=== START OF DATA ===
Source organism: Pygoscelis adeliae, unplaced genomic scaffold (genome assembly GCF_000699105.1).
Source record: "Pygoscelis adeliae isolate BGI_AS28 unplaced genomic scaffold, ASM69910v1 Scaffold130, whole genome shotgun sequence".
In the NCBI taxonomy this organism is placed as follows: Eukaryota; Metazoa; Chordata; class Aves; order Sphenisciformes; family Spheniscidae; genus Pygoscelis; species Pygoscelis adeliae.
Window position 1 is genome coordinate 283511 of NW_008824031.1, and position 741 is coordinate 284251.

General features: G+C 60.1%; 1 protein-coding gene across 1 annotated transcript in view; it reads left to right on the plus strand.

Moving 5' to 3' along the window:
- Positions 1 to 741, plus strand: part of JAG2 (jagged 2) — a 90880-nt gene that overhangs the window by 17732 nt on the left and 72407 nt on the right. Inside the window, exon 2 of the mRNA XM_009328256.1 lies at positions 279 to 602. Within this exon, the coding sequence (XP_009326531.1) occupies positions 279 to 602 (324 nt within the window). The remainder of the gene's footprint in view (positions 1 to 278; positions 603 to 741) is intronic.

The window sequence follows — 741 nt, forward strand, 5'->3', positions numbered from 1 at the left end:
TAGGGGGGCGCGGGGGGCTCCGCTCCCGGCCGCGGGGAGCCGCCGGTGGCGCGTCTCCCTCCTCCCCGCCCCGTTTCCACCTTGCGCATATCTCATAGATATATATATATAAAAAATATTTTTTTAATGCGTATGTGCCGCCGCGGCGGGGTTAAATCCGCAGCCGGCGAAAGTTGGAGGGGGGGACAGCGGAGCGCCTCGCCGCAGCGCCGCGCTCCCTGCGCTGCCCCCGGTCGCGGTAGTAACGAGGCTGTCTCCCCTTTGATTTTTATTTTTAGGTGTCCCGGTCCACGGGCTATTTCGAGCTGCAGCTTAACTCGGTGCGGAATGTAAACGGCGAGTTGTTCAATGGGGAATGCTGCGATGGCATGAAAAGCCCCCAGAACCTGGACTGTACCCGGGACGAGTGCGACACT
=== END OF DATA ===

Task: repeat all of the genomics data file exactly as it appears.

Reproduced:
Source organism: Pygoscelis adeliae, unplaced genomic scaffold (genome assembly GCF_000699105.1).
Source record: "Pygoscelis adeliae isolate BGI_AS28 unplaced genomic scaffold, ASM69910v1 Scaffold130, whole genome shotgun sequence".
In the NCBI taxonomy this organism is placed as follows: Eukaryota; Metazoa; Chordata; class Aves; order Sphenisciformes; family Spheniscidae; genus Pygoscelis; species Pygoscelis adeliae.
Window position 1 is genome coordinate 283511 of NW_008824031.1, and position 741 is coordinate 284251.

General features: G+C 60.1%; 1 protein-coding gene across 1 annotated transcript in view; it reads left to right on the plus strand.

Moving 5' to 3' along the window:
- Positions 1 to 741, plus strand: part of JAG2 (jagged 2) — a 90880-nt gene that overhangs the window by 17732 nt on the left and 72407 nt on the right. Inside the window, exon 2 of the mRNA XM_009328256.1 lies at positions 279 to 602. Within this exon, the coding sequence (XP_009326531.1) occupies positions 279 to 602 (324 nt within the window). The remainder of the gene's footprint in view (positions 1 to 278; positions 603 to 741) is intronic.

The window sequence follows — 741 nt, forward strand, 5'->3', positions numbered from 1 at the left end:
TAGGGGGGCGCGGGGGGCTCCGCTCCCGGCCGCGGGGAGCCGCCGGTGGCGCGTCTCCCTCCTCCCCGCCCCGTTTCCACCTTGCGCATATCTCATAGATATATATATATAAAAAATATTTTTTTAATGCGTATGTGCCGCCGCGGCGGGGTTAAATCCGCAGCCGGCGAAAGTTGGAGGGGGGGACAGCGGAGCGCCTCGCCGCAGCGCCGCGCTCCCTGCGCTGCCCCCGGTCGCGGTAGTAACGAGGCTGTCTCCCCTTTGATTTTTATTTTTAGGTGTCCCGGTCCACGGGCTATTTCGAGCTGCAGCTTAACTCGGTGCGGAATGTAAACGGCGAGTTGTTCAATGGGGAATGCTGCGATGGCATGAAAAGCCCCCAGAACCTGGACTGTACCCGGGACGAGTGCGACACT